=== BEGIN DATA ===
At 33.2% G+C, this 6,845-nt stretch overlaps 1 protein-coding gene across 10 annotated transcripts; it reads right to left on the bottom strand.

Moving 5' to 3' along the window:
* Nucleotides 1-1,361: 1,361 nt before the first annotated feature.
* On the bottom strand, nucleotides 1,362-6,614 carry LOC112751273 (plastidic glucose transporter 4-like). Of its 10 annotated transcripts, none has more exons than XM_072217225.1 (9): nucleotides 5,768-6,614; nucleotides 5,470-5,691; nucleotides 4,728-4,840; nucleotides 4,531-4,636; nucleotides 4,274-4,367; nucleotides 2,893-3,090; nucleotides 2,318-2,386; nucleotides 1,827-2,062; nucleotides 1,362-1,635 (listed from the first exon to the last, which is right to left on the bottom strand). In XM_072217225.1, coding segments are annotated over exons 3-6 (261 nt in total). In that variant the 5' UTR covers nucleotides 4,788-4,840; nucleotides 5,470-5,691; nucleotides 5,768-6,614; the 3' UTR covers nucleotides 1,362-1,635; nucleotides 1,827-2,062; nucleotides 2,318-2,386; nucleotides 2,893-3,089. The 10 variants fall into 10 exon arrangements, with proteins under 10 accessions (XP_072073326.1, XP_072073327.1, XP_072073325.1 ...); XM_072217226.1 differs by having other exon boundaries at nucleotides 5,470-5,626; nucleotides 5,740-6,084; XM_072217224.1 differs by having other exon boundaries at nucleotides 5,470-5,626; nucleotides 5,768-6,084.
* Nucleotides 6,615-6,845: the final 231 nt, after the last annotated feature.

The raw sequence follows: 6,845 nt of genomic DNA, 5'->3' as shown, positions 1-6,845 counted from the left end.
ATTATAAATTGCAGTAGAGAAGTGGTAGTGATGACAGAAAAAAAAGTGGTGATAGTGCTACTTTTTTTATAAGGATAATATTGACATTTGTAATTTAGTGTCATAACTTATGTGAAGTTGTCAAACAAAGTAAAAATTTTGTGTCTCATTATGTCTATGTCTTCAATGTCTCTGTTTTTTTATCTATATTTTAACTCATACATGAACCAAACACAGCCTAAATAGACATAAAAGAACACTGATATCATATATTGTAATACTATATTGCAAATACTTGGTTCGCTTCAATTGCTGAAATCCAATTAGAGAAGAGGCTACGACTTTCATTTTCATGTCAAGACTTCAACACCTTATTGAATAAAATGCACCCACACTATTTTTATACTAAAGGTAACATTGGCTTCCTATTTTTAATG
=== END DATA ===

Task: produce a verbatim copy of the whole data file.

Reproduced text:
At 33.2% G+C, this 6,845-nt stretch overlaps 1 protein-coding gene across 10 annotated transcripts; it reads right to left on the bottom strand.

Moving 5' to 3' along the window:
* Nucleotides 1-1,361: 1,361 nt before the first annotated feature.
* On the bottom strand, nucleotides 1,362-6,614 carry LOC112751273 (plastidic glucose transporter 4-like). Of its 10 annotated transcripts, none has more exons than XM_072217225.1 (9): nucleotides 5,768-6,614; nucleotides 5,470-5,691; nucleotides 4,728-4,840; nucleotides 4,531-4,636; nucleotides 4,274-4,367; nucleotides 2,893-3,090; nucleotides 2,318-2,386; nucleotides 1,827-2,062; nucleotides 1,362-1,635 (listed from the first exon to the last, which is right to left on the bottom strand). In XM_072217225.1, coding segments are annotated over exons 3-6 (261 nt in total). In that variant the 5' UTR covers nucleotides 4,788-4,840; nucleotides 5,470-5,691; nucleotides 5,768-6,614; the 3' UTR covers nucleotides 1,362-1,635; nucleotides 1,827-2,062; nucleotides 2,318-2,386; nucleotides 2,893-3,089. The 10 variants fall into 10 exon arrangements, with proteins under 10 accessions (XP_072073326.1, XP_072073327.1, XP_072073325.1 ...); XM_072217226.1 differs by having other exon boundaries at nucleotides 5,470-5,626; nucleotides 5,740-6,084; XM_072217224.1 differs by having other exon boundaries at nucleotides 5,470-5,626; nucleotides 5,768-6,084.
* Nucleotides 6,615-6,845: the final 231 nt, after the last annotated feature.

The raw sequence follows: 6,845 nt of genomic DNA, 5'->3' as shown, positions 1-6,845 counted from the left end.
ATTATAAATTGCAGTAGAGAAGTGGTAGTGATGACAGAAAAAAAAGTGGTGATAGTGCTACTTTTTTTATAAGGATAATATTGACATTTGTAATTTAGTGTCATAACTTATGTGAAGTTGTCAAACAAAGTAAAAATTTTGTGTCTCATTATGTCTATGTCTTCAATGTCTCTGTTTTTTTATCTATATTTTAACTCATACATGAACCAAACACAGCCTAAATAGACATAAAAGAACACTGATATCATATATTGTAATACTATATTGCAAATACTTGGTTCGCTTCAATTGCTGAAATCCAATTAGAGAAGAGGCTACGACTTTCATTTTCATGTCAAGACTTCAACACCTTATTGAATAAAATGCACCCACACTATTTTTATACTAAAGGTAACATTGGCTTCCTATTTTTAATG